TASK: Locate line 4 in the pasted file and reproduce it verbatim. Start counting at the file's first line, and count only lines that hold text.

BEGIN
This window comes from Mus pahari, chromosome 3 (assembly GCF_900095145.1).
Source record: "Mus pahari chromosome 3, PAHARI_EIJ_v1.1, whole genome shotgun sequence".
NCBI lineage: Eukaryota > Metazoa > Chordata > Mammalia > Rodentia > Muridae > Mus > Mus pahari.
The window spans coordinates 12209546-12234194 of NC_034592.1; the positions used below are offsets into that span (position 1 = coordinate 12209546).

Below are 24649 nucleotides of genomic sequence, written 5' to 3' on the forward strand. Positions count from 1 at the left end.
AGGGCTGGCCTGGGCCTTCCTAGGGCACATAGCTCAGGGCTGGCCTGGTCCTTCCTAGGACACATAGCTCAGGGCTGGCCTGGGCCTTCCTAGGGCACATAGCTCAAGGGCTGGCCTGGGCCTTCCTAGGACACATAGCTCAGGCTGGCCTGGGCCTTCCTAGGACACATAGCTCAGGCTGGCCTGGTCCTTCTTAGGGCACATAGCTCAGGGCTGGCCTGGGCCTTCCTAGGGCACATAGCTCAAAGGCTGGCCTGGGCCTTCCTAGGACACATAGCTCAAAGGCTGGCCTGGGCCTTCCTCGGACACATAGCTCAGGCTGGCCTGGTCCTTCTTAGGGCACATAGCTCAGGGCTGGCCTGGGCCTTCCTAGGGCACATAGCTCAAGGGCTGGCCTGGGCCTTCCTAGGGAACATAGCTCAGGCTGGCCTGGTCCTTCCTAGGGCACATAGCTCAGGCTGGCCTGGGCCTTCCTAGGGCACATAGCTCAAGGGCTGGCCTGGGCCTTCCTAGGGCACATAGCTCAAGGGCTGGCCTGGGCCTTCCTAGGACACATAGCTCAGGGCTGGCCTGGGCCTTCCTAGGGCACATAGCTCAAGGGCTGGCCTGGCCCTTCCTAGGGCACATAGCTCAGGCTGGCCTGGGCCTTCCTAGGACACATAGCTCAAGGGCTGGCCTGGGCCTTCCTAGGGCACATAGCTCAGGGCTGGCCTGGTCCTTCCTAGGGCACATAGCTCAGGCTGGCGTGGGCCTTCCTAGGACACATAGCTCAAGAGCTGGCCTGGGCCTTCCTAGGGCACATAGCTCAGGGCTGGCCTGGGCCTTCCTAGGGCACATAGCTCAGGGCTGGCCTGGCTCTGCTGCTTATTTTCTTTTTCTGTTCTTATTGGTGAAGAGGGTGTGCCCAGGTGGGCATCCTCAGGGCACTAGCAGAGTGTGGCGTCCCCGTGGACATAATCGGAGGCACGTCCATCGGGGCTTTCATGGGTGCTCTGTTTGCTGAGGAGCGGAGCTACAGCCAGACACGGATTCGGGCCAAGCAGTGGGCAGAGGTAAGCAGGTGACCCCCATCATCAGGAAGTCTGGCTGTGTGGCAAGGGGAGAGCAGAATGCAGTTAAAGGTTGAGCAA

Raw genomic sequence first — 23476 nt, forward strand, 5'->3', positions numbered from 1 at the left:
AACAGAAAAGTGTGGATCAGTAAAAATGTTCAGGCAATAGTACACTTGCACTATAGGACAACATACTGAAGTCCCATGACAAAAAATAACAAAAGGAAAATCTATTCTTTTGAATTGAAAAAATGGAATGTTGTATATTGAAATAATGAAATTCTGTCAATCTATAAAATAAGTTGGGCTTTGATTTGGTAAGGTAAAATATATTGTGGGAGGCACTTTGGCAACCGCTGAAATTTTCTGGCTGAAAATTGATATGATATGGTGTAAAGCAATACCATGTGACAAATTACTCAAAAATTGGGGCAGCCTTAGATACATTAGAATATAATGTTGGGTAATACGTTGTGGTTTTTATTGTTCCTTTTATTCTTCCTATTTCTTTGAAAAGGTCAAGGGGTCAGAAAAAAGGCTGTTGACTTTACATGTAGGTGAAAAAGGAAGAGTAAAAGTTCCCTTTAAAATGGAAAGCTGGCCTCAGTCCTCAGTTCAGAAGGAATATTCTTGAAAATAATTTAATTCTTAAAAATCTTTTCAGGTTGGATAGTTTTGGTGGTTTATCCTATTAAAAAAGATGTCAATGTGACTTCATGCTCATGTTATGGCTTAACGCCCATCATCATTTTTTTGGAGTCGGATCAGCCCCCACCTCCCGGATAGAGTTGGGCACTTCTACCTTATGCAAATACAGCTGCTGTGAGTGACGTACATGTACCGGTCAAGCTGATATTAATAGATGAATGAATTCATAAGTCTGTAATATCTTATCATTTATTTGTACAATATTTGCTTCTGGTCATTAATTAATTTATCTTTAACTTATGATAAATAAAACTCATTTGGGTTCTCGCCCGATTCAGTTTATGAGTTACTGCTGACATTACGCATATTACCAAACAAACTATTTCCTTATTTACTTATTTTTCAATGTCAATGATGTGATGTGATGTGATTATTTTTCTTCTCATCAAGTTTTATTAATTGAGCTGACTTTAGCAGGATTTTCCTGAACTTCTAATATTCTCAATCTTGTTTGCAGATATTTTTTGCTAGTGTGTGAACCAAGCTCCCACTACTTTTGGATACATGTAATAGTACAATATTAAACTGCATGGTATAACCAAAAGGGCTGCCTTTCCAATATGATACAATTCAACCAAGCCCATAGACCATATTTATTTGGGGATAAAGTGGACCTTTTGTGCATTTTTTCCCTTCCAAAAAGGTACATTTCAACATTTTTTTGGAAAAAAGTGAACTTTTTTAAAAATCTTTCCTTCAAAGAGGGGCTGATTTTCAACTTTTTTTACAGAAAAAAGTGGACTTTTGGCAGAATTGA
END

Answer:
The window spans coordinates 12209546-12234194 of NC_034592.1; the positions used below are offsets into that span (position 1 = coordinate 12209546).